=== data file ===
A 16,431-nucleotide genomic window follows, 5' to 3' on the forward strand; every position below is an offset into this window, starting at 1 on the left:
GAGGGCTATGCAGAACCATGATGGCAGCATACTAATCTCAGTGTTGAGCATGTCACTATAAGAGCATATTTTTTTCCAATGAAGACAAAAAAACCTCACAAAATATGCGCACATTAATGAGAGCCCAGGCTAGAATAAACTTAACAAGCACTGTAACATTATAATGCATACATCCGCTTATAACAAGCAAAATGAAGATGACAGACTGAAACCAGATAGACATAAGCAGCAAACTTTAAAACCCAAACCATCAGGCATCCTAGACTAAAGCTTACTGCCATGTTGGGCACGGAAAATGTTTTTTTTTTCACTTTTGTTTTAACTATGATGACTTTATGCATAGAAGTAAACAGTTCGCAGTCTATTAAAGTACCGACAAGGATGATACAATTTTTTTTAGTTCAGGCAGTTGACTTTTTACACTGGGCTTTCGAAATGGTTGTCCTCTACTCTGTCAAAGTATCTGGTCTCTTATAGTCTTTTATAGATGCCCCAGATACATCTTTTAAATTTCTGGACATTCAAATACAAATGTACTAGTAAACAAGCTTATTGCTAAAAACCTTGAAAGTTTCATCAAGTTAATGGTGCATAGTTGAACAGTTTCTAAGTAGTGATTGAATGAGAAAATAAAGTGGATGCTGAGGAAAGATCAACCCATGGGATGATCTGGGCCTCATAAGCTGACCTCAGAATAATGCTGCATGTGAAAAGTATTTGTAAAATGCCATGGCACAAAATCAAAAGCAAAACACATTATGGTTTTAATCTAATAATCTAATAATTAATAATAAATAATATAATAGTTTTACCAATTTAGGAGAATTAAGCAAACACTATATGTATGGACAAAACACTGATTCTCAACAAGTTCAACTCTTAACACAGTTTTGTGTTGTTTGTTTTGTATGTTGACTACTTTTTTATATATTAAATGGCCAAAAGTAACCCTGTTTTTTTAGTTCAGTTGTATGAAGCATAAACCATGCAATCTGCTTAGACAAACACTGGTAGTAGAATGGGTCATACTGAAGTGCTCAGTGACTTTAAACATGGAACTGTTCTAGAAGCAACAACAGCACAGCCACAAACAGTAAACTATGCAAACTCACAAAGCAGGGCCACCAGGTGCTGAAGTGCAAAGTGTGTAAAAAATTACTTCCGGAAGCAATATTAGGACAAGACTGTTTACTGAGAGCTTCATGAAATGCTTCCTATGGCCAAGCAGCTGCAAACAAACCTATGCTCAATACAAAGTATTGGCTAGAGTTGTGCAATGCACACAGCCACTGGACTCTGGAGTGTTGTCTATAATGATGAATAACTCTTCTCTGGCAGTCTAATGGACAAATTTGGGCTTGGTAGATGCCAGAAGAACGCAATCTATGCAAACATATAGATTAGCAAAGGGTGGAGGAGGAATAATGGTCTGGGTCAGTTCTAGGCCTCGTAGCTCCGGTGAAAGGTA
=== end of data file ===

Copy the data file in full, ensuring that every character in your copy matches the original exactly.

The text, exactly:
A 16,431-nucleotide genomic window follows, 5' to 3' on the forward strand; every position below is an offset into this window, starting at 1 on the left:
GAGGGCTATGCAGAACCATGATGGCAGCATACTAATCTCAGTGTTGAGCATGTCACTATAAGAGCATATTTTTTTCCAATGAAGACAAAAAAACCTCACAAAATATGCGCACATTAATGAGAGCCCAGGCTAGAATAAACTTAACAAGCACTGTAACATTATAATGCATACATCCGCTTATAACAAGCAAAATGAAGATGACAGACTGAAACCAGATAGACATAAGCAGCAAACTTTAAAACCCAAACCATCAGGCATCCTAGACTAAAGCTTACTGCCATGTTGGGCACGGAAAATGTTTTTTTTTTCACTTTTGTTTTAACTATGATGACTTTATGCATAGAAGTAAACAGTTCGCAGTCTATTAAAGTACCGACAAGGATGATACAATTTTTTTTAGTTCAGGCAGTTGACTTTTTACACTGGGCTTTCGAAATGGTTGTCCTCTACTCTGTCAAAGTATCTGGTCTCTTATAGTCTTTTATAGATGCCCCAGATACATCTTTTAAATTTCTGGACATTCAAATACAAATGTACTAGTAAACAAGCTTATTGCTAAAAACCTTGAAAGTTTCATCAAGTTAATGGTGCATAGTTGAACAGTTTCTAAGTAGTGATTGAATGAGAAAATAAAGTGGATGCTGAGGAAAGATCAACCCATGGGATGATCTGGGCCTCATAAGCTGACCTCAGAATAATGCTGCATGTGAAAAGTATTTGTAAAATGCCATGGCACAAAATCAAAAGCAAAACACATTATGGTTTTAATCTAATAATCTAATAATTAATAATAAATAATATAATAGTTTTACCAATTTAGGAGAATTAAGCAAACACTATATGTATGGACAAAACACTGATTCTCAACAAGTTCAACTCTTAACACAGTTTTGTGTTGTTTGTTTTGTATGTTGACTACTTTTTTATATATTAAATGGCCAAAAGTAACCCTGTTTTTTTAGTTCAGTTGTATGAAGCATAAACCATGCAATCTGCTTAGACAAACACTGGTAGTAGAATGGGTCATACTGAAGTGCTCAGTGACTTTAAACATGGAACTGTTCTAGAAGCAACAACAGCACAGCCACAAACAGTAAACTATGCAAACTCACAAAGCAGGGCCACCAGGTGCTGAAGTGCAAAGTGTGTAAAAAATTACTTCCGGAAGCAATATTAGGACAAGACTGTTTACTGAGAGCTTCATGAAATGCTTCCTATGGCCAAGCAGCTGCAAACAAACCTATGCTCAATACAAAGTATTGGCTAGAGTTGTGCAATGCACACAGCCACTGGACTCTGGAGTGTTGTCTATAATGATGAATAACTCTTCTCTGGCAGTCTAATGGACAAATTTGGGCTTGGTAGATGCCAGAAGAACGCAATCTATGCAAACATATAGATTAGCAAAGGGTGGAGGAGGAATAATGGTCTGGGTCAGTTCTAGGCCTCGTAGCTCCGGTGAAAGGTA